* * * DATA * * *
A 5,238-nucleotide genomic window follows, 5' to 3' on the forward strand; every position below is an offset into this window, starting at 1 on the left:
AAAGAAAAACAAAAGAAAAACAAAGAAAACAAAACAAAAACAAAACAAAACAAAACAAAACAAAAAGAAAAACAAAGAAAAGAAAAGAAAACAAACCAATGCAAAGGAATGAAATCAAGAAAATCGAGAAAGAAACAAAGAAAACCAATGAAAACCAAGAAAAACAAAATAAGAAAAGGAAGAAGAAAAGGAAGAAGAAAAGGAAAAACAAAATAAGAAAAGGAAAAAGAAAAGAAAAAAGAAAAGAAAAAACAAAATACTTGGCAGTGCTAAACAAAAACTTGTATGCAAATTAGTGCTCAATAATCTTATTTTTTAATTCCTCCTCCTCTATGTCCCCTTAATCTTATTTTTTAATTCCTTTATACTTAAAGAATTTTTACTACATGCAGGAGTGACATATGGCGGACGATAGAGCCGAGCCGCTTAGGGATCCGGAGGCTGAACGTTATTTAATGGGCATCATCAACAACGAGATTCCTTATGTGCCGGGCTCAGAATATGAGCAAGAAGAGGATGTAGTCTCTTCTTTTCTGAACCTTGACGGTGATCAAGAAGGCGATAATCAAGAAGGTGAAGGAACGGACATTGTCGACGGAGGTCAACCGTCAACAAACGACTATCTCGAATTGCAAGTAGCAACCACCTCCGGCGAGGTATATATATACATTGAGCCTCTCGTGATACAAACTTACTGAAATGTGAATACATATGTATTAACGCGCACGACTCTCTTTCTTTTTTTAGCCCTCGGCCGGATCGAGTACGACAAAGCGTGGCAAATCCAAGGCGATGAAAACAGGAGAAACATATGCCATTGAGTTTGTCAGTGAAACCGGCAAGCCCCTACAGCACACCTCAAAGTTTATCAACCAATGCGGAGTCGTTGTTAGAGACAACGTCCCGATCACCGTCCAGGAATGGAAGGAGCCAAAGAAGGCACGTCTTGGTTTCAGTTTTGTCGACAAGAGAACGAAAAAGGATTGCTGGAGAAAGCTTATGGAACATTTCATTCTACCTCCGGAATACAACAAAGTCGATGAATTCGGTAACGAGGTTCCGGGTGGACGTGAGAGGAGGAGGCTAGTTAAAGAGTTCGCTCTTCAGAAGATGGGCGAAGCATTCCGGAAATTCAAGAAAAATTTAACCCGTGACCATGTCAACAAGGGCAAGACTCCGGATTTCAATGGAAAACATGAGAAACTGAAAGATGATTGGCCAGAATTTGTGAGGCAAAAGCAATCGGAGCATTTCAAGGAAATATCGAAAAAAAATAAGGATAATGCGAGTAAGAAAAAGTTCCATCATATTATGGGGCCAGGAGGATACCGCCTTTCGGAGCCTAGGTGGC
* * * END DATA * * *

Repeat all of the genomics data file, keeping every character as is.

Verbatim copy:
A 5,238-nucleotide genomic window follows, 5' to 3' on the forward strand; every position below is an offset into this window, starting at 1 on the left:
AAAGAAAAACAAAAGAAAAACAAAGAAAACAAAACAAAAACAAAACAAAACAAAACAAAACAAAAAGAAAAACAAAGAAAAGAAAAGAAAACAAACCAATGCAAAGGAATGAAATCAAGAAAATCGAGAAAGAAACAAAGAAAACCAATGAAAACCAAGAAAAACAAAATAAGAAAAGGAAGAAGAAAAGGAAGAAGAAAAGGAAAAACAAAATAAGAAAAGGAAAAAGAAAAGAAAAAAGAAAAGAAAAAACAAAATACTTGGCAGTGCTAAACAAAAACTTGTATGCAAATTAGTGCTCAATAATCTTATTTTTTAATTCCTCCTCCTCTATGTCCCCTTAATCTTATTTTTTAATTCCTTTATACTTAAAGAATTTTTACTACATGCAGGAGTGACATATGGCGGACGATAGAGCCGAGCCGCTTAGGGATCCGGAGGCTGAACGTTATTTAATGGGCATCATCAACAACGAGATTCCTTATGTGCCGGGCTCAGAATATGAGCAAGAAGAGGATGTAGTCTCTTCTTTTCTGAACCTTGACGGTGATCAAGAAGGCGATAATCAAGAAGGTGAAGGAACGGACATTGTCGACGGAGGTCAACCGTCAACAAACGACTATCTCGAATTGCAAGTAGCAACCACCTCCGGCGAGGTATATATATACATTGAGCCTCTCGTGATACAAACTTACTGAAATGTGAATACATATGTATTAACGCGCACGACTCTCTTTCTTTTTTTAGCCCTCGGCCGGATCGAGTACGACAAAGCGTGGCAAATCCAAGGCGATGAAAACAGGAGAAACATATGCCATTGAGTTTGTCAGTGAAACCGGCAAGCCCCTACAGCACACCTCAAAGTTTATCAACCAATGCGGAGTCGTTGTTAGAGACAACGTCCCGATCACCGTCCAGGAATGGAAGGAGCCAAAGAAGGCACGTCTTGGTTTCAGTTTTGTCGACAAGAGAACGAAAAAGGATTGCTGGAGAAAGCTTATGGAACATTTCATTCTACCTCCGGAATACAACAAAGTCGATGAATTCGGTAACGAGGTTCCGGGTGGACGTGAGAGGAGGAGGCTAGTTAAAGAGTTCGCTCTTCAGAAGATGGGCGAAGCATTCCGGAAATTCAAGAAAAATTTAACCCGTGACCATGTCAACAAGGGCAAGACTCCGGATTTCAATGGAAAACATGAGAAACTGAAAGATGATTGGCCAGAATTTGTGAGGCAAAAGCAATCGGAGCATTTCAAGGAAATATCGAAAAAAAATAAGGATAATGCGAGTAAGAAAAAGTTCCATCATATTATGGGGCCAGGAGGATACCGCCTTTCGGAGCCTAGGTGGC